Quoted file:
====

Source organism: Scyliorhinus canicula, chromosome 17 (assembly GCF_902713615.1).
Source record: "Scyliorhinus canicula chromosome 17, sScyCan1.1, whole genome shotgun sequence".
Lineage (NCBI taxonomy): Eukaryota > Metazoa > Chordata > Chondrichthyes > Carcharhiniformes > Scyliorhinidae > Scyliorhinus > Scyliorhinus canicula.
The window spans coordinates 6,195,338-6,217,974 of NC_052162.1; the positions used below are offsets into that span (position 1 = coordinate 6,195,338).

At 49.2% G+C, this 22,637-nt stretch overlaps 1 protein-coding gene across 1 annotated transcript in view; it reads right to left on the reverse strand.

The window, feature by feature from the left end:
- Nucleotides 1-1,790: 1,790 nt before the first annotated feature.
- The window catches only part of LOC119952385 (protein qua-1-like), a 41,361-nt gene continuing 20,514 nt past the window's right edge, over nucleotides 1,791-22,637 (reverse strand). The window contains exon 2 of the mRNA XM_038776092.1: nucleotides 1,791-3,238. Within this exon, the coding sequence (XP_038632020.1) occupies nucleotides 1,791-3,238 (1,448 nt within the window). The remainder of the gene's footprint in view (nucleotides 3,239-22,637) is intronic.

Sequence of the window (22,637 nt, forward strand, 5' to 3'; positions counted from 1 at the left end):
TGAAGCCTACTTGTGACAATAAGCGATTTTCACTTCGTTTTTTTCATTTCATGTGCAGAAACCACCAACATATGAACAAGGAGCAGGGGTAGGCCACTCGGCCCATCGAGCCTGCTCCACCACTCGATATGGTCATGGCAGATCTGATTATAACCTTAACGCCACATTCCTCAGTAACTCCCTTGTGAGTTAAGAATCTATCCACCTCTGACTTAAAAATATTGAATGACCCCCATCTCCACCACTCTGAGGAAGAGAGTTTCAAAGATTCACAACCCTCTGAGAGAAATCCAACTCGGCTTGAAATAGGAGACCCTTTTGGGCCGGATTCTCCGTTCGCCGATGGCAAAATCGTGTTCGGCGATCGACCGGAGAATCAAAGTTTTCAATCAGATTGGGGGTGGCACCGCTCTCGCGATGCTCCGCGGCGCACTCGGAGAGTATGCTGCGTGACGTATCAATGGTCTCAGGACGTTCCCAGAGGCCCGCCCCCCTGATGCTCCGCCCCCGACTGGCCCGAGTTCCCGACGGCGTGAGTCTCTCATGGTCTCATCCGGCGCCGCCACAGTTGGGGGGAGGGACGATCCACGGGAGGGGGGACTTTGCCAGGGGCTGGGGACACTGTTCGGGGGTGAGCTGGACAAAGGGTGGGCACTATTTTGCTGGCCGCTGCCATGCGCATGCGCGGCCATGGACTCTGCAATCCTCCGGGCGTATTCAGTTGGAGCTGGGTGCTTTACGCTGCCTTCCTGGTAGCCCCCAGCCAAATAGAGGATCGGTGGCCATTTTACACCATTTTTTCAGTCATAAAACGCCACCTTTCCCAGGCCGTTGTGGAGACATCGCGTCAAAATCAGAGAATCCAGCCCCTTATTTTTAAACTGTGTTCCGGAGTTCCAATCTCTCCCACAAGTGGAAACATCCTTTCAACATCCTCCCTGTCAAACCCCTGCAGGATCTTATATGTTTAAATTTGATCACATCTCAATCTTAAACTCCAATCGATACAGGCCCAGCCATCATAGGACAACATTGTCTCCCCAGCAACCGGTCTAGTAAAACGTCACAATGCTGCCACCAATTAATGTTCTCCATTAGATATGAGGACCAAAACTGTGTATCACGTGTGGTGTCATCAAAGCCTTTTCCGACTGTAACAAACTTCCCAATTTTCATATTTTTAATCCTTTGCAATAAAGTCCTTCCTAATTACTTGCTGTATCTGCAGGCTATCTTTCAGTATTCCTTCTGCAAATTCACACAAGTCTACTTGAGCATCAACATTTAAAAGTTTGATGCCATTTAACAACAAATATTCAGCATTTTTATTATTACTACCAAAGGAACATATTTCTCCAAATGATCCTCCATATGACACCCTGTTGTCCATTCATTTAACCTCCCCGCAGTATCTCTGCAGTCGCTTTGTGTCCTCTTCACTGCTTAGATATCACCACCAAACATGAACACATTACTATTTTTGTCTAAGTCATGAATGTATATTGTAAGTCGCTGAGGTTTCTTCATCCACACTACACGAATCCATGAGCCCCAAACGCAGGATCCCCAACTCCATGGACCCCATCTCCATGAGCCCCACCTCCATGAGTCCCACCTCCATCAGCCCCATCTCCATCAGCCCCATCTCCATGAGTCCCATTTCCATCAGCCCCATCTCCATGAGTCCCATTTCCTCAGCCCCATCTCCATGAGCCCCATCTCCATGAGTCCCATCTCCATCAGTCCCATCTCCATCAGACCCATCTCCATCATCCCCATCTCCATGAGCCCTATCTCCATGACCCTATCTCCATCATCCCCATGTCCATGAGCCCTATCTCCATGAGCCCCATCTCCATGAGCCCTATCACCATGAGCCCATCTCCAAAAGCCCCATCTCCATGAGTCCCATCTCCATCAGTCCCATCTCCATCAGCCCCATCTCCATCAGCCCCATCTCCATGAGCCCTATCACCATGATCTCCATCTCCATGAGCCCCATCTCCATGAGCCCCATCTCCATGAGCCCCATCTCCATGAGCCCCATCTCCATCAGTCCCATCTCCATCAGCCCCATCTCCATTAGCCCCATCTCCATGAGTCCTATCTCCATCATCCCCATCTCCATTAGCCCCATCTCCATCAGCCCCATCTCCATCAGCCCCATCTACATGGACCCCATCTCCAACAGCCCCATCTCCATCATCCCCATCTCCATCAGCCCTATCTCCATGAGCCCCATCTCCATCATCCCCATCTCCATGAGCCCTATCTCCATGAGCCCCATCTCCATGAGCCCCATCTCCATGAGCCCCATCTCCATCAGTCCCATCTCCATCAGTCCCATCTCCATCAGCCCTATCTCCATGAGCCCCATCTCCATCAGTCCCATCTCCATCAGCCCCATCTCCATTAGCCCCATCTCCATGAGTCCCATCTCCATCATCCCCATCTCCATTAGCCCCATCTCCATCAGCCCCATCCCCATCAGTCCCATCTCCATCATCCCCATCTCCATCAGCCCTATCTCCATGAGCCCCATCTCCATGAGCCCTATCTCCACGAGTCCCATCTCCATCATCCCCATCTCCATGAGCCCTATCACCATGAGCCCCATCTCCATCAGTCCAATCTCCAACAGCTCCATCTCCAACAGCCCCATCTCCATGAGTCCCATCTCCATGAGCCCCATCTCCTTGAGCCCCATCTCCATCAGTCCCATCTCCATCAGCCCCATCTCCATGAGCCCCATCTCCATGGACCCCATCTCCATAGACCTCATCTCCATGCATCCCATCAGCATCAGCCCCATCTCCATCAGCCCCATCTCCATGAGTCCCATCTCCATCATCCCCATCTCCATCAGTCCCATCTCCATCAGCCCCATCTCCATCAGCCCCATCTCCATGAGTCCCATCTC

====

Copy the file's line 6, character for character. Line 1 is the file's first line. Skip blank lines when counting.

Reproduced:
The window, feature by feature from the left end: